America at war! (1941–) – Part 4

White House Statement on Labor Day
September 2, 1944

American workers can observe this Labor Day in the proud knowledge that in the battle of production their free labor is triumphing over slave labor. It was their determination to safeguard liberty and to preserve their American heritage for coming generations that made possible the greatest production achievement in the world’s history.

Our soldiers, sailors, and marines are carrying on an amazing offensive all over the world. They are doing it with the finest weapons in the world – weapons which have been made possible only by the unwavering loyalty and unflagging resolution of the workers and managers of our industries.

The position of our battle lines in Italy, in France, and in the Pacific zone today is greatly dependent on the production miracle which labor and management and farmers have accomplished.

We now have the enemy on the run. Yet we must face the prospect that the hardest fighting and the biggest job of supply are still ahead of us. Our needs for the products of our industries, mines, and farms – weapons, raw materials, transportation, and food – are as urgent as ever.

Our immediate job is victory. To attain it quickly will require the fullest utilization of our manpower and woman power in the production of the necessary weapons of war. American labor can be depended on, I know, to continue to devote itself primarily to that task.

Once the forces of tyranny have been overcome, we shall be faced with difficult problems of transition from war to peace. There will be matters of international arrangements as well as questions of internal economic policy. What we do in both spheres will affect our success in attaining a durable world peace – a peace which will contribute to the progress of mankind, and will give to all who work and produce, an opportunity constantly to better their own lives.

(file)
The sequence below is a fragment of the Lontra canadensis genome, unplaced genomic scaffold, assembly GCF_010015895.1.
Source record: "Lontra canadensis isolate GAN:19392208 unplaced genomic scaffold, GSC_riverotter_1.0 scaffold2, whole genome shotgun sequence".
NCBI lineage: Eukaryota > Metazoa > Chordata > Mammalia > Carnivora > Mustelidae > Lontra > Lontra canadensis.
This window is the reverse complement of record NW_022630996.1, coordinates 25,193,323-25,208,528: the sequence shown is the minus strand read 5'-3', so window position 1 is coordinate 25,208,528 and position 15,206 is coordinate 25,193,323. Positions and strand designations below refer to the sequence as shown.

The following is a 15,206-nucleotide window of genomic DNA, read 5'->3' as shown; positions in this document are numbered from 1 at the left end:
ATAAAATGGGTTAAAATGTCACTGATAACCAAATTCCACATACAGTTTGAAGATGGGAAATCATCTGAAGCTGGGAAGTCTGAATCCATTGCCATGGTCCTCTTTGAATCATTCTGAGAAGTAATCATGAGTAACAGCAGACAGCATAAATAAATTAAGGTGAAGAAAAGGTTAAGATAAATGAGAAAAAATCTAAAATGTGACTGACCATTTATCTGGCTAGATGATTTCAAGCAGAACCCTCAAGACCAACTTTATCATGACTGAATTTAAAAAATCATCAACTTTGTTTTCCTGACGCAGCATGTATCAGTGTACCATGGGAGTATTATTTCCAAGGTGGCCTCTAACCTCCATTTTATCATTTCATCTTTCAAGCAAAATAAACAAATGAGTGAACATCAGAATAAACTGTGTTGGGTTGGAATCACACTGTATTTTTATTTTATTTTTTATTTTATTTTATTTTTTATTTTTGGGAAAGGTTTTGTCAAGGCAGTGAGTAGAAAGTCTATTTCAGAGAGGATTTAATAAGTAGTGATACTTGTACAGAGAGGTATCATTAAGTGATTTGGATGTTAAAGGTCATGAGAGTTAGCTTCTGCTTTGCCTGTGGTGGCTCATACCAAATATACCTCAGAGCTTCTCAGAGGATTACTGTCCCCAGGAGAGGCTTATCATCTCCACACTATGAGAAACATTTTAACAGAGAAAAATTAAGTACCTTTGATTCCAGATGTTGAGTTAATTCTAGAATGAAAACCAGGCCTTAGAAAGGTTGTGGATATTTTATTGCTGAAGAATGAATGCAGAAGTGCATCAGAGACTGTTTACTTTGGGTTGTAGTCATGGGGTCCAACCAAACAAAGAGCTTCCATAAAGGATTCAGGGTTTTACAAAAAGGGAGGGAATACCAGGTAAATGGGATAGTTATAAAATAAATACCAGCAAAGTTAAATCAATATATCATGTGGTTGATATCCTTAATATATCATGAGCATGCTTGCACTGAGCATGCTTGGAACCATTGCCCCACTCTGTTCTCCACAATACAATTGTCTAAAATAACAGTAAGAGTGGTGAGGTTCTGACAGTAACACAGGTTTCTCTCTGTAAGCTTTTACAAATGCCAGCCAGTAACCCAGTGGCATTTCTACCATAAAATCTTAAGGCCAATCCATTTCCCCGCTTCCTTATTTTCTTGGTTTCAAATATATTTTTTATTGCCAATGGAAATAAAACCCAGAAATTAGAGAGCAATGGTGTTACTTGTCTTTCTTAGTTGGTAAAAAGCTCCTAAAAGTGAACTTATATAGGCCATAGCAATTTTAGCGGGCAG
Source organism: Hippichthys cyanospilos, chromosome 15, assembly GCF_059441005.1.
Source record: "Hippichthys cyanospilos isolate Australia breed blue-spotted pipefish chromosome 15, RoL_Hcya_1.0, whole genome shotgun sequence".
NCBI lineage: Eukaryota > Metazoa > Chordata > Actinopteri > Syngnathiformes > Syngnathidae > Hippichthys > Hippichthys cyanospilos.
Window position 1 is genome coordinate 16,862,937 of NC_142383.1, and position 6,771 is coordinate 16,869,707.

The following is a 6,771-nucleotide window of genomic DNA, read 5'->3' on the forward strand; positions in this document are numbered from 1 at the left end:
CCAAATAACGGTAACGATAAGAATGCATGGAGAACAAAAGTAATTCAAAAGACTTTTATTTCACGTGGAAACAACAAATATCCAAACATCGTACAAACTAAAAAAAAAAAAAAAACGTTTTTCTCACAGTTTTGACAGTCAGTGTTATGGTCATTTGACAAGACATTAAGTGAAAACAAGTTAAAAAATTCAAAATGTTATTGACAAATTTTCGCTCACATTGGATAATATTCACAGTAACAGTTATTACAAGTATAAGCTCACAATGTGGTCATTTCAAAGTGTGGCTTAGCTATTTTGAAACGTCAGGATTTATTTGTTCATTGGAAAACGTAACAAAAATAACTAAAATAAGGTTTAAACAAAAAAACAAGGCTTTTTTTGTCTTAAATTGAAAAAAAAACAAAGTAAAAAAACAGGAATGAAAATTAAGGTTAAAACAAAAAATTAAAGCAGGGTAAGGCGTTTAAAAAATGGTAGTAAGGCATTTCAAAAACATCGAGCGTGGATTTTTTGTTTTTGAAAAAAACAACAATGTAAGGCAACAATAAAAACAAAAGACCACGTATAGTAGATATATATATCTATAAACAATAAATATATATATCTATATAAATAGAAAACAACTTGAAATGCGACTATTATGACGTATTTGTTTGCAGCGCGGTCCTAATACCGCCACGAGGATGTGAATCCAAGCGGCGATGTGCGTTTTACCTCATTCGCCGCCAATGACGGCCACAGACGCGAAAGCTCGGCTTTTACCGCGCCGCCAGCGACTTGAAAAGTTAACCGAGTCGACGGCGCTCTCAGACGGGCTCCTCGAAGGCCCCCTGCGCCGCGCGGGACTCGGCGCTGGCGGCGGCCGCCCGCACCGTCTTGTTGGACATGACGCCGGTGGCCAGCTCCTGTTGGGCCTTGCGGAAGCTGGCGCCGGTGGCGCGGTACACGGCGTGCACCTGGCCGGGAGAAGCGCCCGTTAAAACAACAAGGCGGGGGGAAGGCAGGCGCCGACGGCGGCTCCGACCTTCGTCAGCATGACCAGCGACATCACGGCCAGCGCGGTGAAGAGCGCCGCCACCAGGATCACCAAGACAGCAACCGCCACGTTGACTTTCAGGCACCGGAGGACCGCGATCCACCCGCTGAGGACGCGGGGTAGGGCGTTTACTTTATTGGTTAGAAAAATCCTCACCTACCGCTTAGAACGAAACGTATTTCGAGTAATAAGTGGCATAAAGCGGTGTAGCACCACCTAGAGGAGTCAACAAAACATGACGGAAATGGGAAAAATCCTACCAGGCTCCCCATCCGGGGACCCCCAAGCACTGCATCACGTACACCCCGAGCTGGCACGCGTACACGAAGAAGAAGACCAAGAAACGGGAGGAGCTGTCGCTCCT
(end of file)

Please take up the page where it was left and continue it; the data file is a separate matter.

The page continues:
In the solution of these problems, we will need the cooperation of free American workers, free American employers, and free American farmers. I am confident that we shall have it in days of peace as we have had it in days of war.

Supreme HQ Allied Expeditionary Force (September 3, 1944)

Communiqué No. 148

Allied forces expanding their drive north from ARRAS have crossed VIMY RIDGE and occupied LENS and BULLY-GRENAY. To the east, we have taken DOUAI and a thrust westward has brought us to the area of SAINT-POL.

On the Channel coast SAINT-VALERY-EN-CAUX is in our hands. We have reached ABBEVILLE and closed on the SOMME between there and the sea.

In the area of the FORÊT DE COMPIÈGNE, northeast of PARIS, advances were made against varying resistance. The AISNE River was crossed west of SOISSONS.

A thrust northeast of MONTCORNET has put us across the BELGIAN frontier.

Further south, progress continues east of VERDUN.

Bad weather again hindered air operations over northeastern FRANCE. A force of heavy bombers attacked shipping at BREST.

The Pittsburgh Press (September 3, 1944)

Forts in Maginot Line captured

Radio Atlantic reports Yanks also in Reich; British sweep ahead